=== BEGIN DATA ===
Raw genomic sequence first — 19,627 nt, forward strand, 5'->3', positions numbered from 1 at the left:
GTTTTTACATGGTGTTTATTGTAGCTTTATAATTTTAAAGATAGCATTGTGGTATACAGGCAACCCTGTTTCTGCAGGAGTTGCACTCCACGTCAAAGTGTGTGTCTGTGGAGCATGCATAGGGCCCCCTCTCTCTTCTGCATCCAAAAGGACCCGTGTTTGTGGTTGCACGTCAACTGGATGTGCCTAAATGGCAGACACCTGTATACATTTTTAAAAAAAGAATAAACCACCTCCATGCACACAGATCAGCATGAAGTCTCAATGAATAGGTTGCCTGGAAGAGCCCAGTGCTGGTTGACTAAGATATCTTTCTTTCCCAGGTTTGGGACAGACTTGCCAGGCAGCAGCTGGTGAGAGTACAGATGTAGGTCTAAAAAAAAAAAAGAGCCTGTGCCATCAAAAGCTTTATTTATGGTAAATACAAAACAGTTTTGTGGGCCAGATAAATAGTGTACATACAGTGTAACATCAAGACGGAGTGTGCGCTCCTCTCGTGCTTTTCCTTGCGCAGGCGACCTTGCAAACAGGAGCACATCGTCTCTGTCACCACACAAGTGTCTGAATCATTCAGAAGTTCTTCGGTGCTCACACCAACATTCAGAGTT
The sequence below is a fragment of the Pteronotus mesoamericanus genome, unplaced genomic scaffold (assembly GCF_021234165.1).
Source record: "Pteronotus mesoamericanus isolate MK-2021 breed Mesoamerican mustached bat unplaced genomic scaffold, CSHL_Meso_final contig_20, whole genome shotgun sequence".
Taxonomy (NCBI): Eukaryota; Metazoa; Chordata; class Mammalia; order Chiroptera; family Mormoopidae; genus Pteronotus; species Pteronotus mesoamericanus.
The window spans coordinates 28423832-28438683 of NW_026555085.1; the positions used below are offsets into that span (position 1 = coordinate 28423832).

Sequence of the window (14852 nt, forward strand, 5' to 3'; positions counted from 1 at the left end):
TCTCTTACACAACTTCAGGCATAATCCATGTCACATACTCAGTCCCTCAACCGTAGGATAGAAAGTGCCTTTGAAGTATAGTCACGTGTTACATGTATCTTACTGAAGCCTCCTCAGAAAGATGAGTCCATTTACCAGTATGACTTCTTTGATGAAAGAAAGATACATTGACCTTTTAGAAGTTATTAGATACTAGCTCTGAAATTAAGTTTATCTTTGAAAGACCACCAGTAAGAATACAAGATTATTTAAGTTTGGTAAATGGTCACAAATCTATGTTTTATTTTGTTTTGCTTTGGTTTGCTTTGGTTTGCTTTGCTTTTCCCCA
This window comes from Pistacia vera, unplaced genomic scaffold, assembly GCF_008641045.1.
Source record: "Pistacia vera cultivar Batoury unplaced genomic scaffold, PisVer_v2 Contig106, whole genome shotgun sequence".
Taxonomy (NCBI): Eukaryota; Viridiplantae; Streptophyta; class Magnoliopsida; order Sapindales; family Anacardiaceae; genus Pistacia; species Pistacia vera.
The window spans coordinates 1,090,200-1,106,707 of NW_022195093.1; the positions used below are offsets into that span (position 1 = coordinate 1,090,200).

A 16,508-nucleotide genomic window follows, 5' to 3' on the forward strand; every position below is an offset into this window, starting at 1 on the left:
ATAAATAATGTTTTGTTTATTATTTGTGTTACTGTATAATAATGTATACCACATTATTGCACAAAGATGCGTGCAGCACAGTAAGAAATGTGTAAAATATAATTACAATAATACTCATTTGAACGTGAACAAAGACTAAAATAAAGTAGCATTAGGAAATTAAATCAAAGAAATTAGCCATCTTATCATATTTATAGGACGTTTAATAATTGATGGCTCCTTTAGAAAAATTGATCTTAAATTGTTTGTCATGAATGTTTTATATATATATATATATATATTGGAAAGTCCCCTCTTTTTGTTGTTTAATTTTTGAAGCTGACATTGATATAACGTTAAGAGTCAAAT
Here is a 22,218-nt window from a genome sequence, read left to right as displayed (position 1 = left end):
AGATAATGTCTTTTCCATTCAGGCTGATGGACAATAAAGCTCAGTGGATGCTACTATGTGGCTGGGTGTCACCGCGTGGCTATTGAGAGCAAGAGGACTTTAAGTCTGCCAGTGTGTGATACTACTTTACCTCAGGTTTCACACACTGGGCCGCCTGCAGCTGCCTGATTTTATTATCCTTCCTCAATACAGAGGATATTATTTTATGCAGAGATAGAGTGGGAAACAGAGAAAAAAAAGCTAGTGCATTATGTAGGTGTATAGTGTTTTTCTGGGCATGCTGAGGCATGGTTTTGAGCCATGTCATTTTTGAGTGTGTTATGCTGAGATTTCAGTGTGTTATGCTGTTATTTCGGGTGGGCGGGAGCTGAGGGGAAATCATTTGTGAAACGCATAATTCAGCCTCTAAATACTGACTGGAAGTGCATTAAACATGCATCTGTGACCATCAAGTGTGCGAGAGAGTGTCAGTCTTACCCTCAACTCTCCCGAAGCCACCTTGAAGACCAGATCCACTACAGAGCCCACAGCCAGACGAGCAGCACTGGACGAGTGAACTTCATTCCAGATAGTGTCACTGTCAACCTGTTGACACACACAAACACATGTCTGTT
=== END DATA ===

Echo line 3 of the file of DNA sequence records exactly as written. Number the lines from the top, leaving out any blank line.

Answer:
The sequence below is a fragment of the Pteronotus mesoamericanus genome, unplaced genomic scaffold (assembly GCF_021234165.1).